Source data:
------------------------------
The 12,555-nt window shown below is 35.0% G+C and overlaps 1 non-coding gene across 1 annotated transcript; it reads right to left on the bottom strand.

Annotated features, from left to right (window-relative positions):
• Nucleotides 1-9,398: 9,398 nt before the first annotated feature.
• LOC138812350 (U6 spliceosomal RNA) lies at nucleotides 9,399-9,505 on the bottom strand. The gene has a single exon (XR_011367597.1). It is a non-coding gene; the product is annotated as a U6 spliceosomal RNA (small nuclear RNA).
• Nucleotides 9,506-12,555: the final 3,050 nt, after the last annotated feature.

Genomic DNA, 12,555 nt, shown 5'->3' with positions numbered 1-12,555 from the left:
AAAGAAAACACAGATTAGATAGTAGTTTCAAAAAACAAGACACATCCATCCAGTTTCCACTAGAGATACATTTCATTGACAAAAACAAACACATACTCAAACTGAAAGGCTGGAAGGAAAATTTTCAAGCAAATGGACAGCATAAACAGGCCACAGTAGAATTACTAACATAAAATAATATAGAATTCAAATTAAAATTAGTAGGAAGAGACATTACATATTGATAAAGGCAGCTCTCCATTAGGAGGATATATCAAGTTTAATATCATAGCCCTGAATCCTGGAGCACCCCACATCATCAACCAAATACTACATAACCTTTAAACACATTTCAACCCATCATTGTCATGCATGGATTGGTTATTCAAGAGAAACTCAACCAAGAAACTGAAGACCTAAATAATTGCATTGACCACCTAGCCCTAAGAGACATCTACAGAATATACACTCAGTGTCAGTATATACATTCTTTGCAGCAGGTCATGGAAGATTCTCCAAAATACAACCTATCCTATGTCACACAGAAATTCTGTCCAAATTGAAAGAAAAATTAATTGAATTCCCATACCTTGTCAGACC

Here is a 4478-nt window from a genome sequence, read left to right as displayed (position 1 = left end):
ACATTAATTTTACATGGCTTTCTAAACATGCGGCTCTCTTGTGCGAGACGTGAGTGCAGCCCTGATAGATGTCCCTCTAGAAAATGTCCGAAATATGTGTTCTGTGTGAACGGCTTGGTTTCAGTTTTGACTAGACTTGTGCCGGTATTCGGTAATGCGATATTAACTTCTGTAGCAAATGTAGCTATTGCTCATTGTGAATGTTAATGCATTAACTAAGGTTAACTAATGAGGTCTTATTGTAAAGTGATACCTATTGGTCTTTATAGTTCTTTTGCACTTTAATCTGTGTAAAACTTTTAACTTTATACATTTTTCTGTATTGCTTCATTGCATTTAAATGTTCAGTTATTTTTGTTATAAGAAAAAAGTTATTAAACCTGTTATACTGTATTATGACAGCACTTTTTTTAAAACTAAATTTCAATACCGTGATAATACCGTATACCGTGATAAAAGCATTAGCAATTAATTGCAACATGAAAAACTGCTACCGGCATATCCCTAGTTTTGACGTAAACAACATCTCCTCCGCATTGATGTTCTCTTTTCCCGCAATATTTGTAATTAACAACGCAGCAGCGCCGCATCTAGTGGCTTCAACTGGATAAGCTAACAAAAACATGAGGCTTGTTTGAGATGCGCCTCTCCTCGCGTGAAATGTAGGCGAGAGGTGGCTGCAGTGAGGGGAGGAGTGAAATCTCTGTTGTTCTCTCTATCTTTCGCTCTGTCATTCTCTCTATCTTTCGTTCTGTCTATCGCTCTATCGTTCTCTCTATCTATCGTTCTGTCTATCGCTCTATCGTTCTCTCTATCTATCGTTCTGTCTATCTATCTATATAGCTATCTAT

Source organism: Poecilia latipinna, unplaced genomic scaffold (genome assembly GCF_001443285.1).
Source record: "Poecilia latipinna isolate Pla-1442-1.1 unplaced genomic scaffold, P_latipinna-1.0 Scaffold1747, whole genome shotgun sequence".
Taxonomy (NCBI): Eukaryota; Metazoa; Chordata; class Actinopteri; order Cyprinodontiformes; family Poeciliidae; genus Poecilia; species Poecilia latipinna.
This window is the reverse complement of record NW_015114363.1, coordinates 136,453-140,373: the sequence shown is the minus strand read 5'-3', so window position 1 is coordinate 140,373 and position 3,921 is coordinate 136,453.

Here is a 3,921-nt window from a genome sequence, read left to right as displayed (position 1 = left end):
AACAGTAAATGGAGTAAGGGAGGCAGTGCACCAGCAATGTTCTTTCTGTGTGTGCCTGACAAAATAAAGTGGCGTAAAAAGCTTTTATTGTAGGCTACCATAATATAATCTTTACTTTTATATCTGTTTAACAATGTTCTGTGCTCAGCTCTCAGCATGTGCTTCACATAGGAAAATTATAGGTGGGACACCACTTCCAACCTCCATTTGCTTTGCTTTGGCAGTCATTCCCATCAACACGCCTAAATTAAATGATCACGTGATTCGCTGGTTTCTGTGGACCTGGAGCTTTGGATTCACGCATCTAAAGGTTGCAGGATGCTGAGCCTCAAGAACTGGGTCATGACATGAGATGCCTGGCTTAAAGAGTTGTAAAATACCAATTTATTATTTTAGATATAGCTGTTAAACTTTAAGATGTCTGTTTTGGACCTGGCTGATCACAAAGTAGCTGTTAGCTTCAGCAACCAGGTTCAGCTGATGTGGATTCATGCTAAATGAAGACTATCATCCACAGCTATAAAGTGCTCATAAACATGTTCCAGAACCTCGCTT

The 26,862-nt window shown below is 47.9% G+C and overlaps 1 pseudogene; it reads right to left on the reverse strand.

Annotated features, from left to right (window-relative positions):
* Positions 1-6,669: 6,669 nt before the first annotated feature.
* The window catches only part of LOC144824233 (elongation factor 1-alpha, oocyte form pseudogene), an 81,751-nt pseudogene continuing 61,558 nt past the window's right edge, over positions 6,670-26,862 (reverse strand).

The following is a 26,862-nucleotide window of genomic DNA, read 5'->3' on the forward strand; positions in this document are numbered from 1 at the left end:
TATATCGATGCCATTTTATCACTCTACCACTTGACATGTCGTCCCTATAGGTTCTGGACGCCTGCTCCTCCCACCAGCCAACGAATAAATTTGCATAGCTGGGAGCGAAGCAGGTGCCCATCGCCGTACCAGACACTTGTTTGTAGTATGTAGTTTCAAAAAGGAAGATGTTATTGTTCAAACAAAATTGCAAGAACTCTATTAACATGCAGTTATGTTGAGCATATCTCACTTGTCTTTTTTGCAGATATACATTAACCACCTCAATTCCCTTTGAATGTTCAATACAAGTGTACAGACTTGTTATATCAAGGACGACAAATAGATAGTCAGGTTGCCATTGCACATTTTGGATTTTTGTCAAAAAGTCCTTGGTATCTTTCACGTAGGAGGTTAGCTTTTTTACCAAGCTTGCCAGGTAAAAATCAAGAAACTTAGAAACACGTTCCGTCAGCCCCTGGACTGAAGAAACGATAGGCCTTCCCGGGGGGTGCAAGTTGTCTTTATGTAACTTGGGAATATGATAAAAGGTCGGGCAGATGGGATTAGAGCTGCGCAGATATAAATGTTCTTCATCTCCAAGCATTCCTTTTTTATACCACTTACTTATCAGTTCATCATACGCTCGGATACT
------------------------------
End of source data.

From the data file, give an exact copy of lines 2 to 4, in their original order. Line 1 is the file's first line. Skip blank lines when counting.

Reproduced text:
Annotated features, from left to right (window-relative positions):
• Nucleotides 1-9,398: 9,398 nt before the first annotated feature.
• LOC138812350 (U6 spliceosomal RNA) lies at nucleotides 9,399-9,505 on the bottom strand. The gene has a single exon (XR_011367597.1). It is a non-coding gene; the product is annotated as a U6 spliceosomal RNA (small nuclear RNA).